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Oct 7, 2012 4:02 AM CST
|What makes a daylily a good bloomer? Is it the bud counts? what are your best performers?
In the spring, at the end of the day, you should smell like dirt.....Margaret Atwood
Oct 7, 2012 7:21 AM CST
|Hi Susan, I think there must be a zillion answers to that question but I'll put in a few of my thoughts. Bud count isn't the most important because you could have a bud builder that makes more buds as the season progresses and so these bud builders can often bloom longer. Good branching is important so that the flowers can display properly. If you have a daylily that has all it's buds blooming at the top of the scape the blooms can get crowded and not open properly. Substance is another thing I'm always keeping in mind as a flower with good substance will hold up better in the weather. I don't like flowers that bloom down in the foliage as they are hard to see, I want to see them blooming over the foliage so they can show off their pretty faces. Rebloomers up north here are always a bonus so I'm always on the lookout for those.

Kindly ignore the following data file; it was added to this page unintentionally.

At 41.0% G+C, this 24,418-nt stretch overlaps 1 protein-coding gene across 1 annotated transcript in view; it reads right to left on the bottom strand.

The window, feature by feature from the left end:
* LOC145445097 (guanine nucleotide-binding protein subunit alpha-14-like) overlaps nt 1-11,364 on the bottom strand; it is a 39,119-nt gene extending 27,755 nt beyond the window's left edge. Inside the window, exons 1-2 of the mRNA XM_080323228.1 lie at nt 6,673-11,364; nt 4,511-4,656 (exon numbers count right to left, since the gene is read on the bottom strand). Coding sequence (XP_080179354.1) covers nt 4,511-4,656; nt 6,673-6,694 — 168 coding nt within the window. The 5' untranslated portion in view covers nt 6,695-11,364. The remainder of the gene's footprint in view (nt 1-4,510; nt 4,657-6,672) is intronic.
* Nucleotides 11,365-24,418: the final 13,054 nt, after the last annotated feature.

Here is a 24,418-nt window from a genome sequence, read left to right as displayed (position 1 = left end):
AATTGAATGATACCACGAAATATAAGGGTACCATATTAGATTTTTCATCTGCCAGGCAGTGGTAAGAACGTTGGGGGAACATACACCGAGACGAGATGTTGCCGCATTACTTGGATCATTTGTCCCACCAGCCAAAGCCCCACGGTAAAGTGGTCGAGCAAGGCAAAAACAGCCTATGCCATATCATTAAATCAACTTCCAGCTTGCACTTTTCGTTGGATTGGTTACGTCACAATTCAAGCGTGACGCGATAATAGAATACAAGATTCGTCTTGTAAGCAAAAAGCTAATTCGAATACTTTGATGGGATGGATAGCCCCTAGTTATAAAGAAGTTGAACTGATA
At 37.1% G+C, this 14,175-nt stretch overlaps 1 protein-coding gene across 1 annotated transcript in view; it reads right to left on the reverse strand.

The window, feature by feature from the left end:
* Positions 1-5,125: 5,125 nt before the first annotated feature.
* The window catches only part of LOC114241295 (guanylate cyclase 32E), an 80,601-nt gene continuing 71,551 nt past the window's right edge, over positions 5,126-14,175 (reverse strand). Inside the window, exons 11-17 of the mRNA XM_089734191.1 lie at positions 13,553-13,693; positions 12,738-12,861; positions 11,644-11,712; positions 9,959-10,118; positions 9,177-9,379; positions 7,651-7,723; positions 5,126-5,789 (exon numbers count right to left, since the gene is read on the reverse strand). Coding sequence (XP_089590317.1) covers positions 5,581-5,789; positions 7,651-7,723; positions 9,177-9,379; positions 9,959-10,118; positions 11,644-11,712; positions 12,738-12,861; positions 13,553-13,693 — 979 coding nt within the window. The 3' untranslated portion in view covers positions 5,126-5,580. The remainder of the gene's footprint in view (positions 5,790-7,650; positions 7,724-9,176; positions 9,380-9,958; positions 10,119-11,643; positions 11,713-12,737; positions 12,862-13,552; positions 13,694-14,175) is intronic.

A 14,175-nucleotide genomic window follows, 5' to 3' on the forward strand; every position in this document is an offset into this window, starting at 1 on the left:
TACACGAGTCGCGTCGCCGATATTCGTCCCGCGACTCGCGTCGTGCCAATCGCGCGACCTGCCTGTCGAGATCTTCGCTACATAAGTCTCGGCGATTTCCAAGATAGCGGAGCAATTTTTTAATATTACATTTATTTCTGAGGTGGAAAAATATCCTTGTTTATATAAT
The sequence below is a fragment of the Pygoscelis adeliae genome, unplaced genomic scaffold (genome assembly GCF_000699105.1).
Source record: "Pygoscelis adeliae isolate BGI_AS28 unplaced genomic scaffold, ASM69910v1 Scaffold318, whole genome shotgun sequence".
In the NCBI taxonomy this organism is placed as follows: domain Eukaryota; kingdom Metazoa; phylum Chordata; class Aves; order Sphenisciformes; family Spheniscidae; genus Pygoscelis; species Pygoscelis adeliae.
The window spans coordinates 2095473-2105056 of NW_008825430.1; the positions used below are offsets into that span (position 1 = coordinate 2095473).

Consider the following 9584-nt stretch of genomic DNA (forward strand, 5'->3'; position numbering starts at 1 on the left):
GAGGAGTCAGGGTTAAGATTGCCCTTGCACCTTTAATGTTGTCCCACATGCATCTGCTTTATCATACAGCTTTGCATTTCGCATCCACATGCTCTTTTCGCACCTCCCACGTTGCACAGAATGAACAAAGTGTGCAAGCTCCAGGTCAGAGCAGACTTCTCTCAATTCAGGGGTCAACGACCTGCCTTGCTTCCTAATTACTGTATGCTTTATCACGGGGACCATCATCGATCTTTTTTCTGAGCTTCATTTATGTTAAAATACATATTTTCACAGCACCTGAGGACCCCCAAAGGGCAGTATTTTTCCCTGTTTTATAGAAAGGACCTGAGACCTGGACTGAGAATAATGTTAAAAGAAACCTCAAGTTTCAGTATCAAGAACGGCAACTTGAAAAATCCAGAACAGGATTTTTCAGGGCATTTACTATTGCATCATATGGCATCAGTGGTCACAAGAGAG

The best bloomers that I have I've probably already talked about before but I'm glad to mention them again because I think they are so good and it's not just this year they really performed, they've performed very well in the past few years also.
GLORY TO HIS NAME by Jack Carpenter was a sleeper for me. I had no idea what a blooming machine this plant is and how long it bloomed for.
CATASTROPHE WAITRESS by Curt Hanson is another blooming machine. This daylily is another fast increaser that always puts on a show. I love the coloring on this daylily, it's very different.
VANILLA GORILLA by Mike Huben I can't say enough good things about this UF cascade. Any way I look at it this is a great plant.
SYMPHONY OF PRAISE by Tim Bell. This daylily got my vote for the Stout award. It sent out reloom scapes for me this year which considering the weather I thought was wonderful. This was one of my last plants to bloom in the garden.A lovely shade of pink and great ruffles!
ANTIQUE ROSE by Sarah Sikes. This is an oldie but goodie which gives me a lovely show every year no matter what the weather. I think it is one of the prettiest pinks in my garden.
Life is short, enjoy the ride!
Oct 7, 2012 7:27 AM CST
|You might want to check out this thread....